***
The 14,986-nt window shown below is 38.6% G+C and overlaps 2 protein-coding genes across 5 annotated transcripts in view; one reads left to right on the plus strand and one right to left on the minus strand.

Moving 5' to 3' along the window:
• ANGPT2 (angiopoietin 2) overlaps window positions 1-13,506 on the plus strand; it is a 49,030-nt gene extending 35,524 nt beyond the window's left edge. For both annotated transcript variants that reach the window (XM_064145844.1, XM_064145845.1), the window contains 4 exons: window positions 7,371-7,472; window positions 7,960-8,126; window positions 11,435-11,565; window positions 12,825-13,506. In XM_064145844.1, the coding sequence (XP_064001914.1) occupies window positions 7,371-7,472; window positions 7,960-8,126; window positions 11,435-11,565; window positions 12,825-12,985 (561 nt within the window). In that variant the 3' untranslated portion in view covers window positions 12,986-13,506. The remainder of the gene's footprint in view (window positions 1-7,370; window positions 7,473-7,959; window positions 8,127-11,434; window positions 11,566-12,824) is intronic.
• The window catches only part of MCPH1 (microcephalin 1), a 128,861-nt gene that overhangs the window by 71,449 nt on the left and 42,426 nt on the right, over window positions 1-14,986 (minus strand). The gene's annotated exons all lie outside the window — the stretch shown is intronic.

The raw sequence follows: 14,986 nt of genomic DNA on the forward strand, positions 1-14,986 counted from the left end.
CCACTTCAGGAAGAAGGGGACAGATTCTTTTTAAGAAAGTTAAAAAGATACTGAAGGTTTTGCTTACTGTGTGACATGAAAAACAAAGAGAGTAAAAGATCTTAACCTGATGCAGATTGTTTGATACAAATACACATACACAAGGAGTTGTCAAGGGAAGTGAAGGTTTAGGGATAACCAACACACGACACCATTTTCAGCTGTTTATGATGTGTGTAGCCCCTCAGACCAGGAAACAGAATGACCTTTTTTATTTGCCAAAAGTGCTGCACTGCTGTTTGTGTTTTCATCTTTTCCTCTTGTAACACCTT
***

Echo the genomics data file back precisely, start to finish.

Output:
The 14,986-nt window shown below is 38.6% G+C and overlaps 2 protein-coding genes across 5 annotated transcripts in view; one reads left to right on the plus strand and one right to left on the minus strand.

Moving 5' to 3' along the window:
• ANGPT2 (angiopoietin 2) overlaps window positions 1-13,506 on the plus strand; it is a 49,030-nt gene extending 35,524 nt beyond the window's left edge. For both annotated transcript variants that reach the window (XM_064145844.1, XM_064145845.1), the window contains 4 exons: window positions 7,371-7,472; window positions 7,960-8,126; window positions 11,435-11,565; window positions 12,825-13,506. In XM_064145844.1, the coding sequence (XP_064001914.1) occupies window positions 7,371-7,472; window positions 7,960-8,126; window positions 11,435-11,565; window positions 12,825-12,985 (561 nt within the window). In that variant the 3' untranslated portion in view covers window positions 12,986-13,506. The remainder of the gene's footprint in view (window positions 1-7,370; window positions 7,473-7,959; window positions 8,127-11,434; window positions 11,566-12,824) is intronic.
• The window catches only part of MCPH1 (microcephalin 1), a 128,861-nt gene that overhangs the window by 71,449 nt on the left and 42,426 nt on the right, over window positions 1-14,986 (minus strand). The gene's annotated exons all lie outside the window — the stretch shown is intronic.

The raw sequence follows: 14,986 nt of genomic DNA on the forward strand, positions 1-14,986 counted from the left end.
CCACTTCAGGAAGAAGGGGACAGATTCTTTTTAAGAAAGTTAAAAAGATACTGAAGGTTTTGCTTACTGTGTGACATGAAAAACAAAGAGAGTAAAAGATCTTAACCTGATGCAGATTGTTTGATACAAATACACATACACAAGGAGTTGTCAAGGGAAGTGAAGGTTTAGGGATAACCAACACACGACACCATTTTCAGCTGTTTATGATGTGTGTAGCCCCTCAGACCAGGAAACAGAATGACCTTTTTTATTTGCCAAAAGTGCTGCACTGCTGTTTGTGTTTTCATCTTTTCCTCTTGTAACACCTT